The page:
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Writing an RFP for a Nonprofit Website

Writing an RFP for your nonprofit website can be overwhelming. It's hard to know where to begin and what to include. Here are tips for writing an RFP that will yield accurate and incisive bids. And when you're ready to start writing, download our free RFP template.



Do:

Ask key internal stakeholders what they need from the website. Assuring stakeholders that their needs will be addressed will help the project move along more smoothly at every stage.

• List your goals for the website. Determine the top 3-5 metrics that will make the new website a success. Are you aiming to generate leads? Collect donations? Sell tickets? Listing your goals will provide vendors valuable insight into your needs – and you'll likely receive proposals with features and suggestions you would not have considered on your own.

Disclose your budget if you can. This will help ensure you receive responses from vendors whose work you can afford. It removes the financial guesswork from the table, allowing you to focus instead on finding the best, most well-suited firm for your needs.

Require accessibility compliance to allow disabled persons to access your website content. These compliance standards are important for nonprofits to more equitably serve everyone in their communities and avoid lawsuits. The standards were established by the WCAG in 2008 and are updated regularly. Many web developers do not consider WCAG standards by default if at all – so you should include this requirement in your RFP.

• Ask about the project team. Request brief bios about the individuals who will work on your project. This can help you evaluate the level of expertise an agency will assign to your account.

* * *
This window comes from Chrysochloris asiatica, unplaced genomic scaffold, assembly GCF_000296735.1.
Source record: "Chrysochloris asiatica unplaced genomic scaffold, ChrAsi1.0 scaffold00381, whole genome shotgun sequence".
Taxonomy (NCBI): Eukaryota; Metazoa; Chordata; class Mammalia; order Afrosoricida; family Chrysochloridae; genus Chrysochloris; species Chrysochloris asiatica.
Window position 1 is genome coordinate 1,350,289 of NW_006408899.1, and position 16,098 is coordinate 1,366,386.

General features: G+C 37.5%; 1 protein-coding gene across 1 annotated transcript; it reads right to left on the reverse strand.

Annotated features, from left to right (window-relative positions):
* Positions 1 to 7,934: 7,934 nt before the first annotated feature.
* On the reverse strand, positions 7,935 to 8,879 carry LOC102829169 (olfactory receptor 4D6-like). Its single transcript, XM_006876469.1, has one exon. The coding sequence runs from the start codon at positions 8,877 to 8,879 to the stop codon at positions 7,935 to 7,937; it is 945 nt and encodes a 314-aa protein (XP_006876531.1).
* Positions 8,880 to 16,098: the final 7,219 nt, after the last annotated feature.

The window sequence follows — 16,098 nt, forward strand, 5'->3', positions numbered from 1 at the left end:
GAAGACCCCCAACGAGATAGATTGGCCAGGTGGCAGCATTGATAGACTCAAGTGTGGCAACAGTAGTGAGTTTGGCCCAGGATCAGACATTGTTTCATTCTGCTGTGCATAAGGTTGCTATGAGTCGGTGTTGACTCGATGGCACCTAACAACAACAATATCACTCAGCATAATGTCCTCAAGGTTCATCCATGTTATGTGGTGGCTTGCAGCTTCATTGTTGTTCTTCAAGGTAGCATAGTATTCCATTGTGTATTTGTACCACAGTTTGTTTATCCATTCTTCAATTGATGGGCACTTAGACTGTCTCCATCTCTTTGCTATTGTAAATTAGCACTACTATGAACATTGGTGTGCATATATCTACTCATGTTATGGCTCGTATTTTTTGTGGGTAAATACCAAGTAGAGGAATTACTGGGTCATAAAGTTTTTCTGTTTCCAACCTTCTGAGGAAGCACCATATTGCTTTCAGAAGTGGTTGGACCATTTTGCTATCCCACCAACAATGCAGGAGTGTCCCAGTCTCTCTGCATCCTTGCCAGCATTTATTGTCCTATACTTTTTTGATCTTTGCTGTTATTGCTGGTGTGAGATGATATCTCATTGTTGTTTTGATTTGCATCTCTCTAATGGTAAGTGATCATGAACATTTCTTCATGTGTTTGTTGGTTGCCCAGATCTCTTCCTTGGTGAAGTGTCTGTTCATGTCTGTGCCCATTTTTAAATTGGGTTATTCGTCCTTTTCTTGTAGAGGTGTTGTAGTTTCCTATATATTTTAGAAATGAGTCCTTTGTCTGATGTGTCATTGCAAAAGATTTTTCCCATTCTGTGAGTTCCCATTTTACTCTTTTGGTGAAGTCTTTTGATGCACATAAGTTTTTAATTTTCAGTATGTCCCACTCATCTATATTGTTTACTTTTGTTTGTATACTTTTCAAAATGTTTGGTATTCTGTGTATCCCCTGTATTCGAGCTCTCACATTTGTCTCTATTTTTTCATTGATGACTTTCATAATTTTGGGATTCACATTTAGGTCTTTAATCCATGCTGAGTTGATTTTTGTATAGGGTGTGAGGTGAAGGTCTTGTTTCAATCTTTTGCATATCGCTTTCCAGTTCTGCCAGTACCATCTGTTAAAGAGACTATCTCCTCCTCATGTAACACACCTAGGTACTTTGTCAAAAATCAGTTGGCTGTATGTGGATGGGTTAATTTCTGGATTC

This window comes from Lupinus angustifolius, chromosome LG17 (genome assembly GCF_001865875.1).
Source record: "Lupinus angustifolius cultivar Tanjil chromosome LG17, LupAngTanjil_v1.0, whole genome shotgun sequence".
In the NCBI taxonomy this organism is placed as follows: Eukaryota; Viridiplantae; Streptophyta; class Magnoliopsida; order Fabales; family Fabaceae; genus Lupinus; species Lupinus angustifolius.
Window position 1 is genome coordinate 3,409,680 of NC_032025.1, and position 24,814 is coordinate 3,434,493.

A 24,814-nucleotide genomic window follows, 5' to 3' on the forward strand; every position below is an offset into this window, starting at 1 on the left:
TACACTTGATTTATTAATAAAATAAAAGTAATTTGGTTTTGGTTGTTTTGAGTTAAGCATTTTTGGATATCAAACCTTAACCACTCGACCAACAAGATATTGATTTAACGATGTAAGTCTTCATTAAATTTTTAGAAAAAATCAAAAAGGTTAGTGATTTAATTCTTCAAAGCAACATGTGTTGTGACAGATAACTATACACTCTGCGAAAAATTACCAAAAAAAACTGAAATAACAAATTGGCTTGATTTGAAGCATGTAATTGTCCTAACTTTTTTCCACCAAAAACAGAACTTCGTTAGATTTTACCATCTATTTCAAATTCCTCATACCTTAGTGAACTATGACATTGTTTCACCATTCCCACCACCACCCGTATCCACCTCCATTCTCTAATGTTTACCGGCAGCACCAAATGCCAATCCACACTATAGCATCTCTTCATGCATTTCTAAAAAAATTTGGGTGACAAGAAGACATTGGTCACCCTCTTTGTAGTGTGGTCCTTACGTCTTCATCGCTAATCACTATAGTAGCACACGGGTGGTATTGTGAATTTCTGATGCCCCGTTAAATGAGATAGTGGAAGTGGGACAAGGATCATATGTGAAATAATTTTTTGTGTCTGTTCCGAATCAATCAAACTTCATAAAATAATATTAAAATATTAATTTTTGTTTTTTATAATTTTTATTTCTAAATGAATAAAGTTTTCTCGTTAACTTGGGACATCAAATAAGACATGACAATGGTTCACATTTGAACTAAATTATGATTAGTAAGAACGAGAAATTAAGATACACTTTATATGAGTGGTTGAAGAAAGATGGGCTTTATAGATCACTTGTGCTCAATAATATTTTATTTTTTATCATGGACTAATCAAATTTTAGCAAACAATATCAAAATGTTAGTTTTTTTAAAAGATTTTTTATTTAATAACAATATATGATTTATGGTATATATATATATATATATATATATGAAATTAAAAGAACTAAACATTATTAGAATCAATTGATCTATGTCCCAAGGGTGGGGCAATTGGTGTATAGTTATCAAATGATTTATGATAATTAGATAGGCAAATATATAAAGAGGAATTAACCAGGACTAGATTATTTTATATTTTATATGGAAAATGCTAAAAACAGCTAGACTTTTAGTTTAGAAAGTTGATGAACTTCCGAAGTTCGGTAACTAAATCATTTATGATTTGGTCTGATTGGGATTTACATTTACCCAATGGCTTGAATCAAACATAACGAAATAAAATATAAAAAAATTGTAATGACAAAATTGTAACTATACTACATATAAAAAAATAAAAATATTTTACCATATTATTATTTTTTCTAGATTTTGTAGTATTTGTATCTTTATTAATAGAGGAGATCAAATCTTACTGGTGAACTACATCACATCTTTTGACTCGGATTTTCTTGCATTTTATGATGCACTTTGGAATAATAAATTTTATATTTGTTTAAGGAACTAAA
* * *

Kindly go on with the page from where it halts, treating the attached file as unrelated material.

Ask about the process. Check to see if information architecture or strategy is a part of the firm's process. This is a critical step in professional web development. Long before colors and fonts are chosen, site architecture provides a collaborative platform to establish labels, flow, and conversion funnels necessary to achieve your goals. This step also ensures none of your content or site features are missing.

Ready to start writing? Download our free nonprofit website RFP template.




Consider business practices and philosophies that are important to your organization and ensure the bidding agencies align with them. For example, many nonprofits ask questions regarding an agency's initiatives around issues such as racial injustice, community investment, and conservation to help select a vendor.

Do your homework so you're uninformed about the market rate for professional web development. Ask peers or reach out to professional groups or associations for insight into price ranges for web services. Though other websites might not be exactly like yours in size and scope, having a price range in mind will help you rough out a budget and manage expectations.

• Make a note of any third-party integrations the vendor will be required to integrate, such as ticketing systems and CRMs.

• Request at least three references (and call them).

Require disclosure of any monthly fees and what they include.

• Ask for an overview of the firm's experience working with nonprofits, as well as live links to the firm's work for other nonprofits.



Don't:

• Don't worry about knowing the latest web trends. The developer will bring recommendations to the proposal that reflect current standards.

• Don't require the developer to use your existing CMS out of habit or comfort; limiting your options might be lead you to miss out on a solution that's easier to use and customized to your needs.

• Don't worry about using the right technical jargon. Focus instead on what you need the website to do. The bidders will specify technical details, approaches, and requirements in their response.



Ready to start writing? Download our free nonprofit website RFP template.

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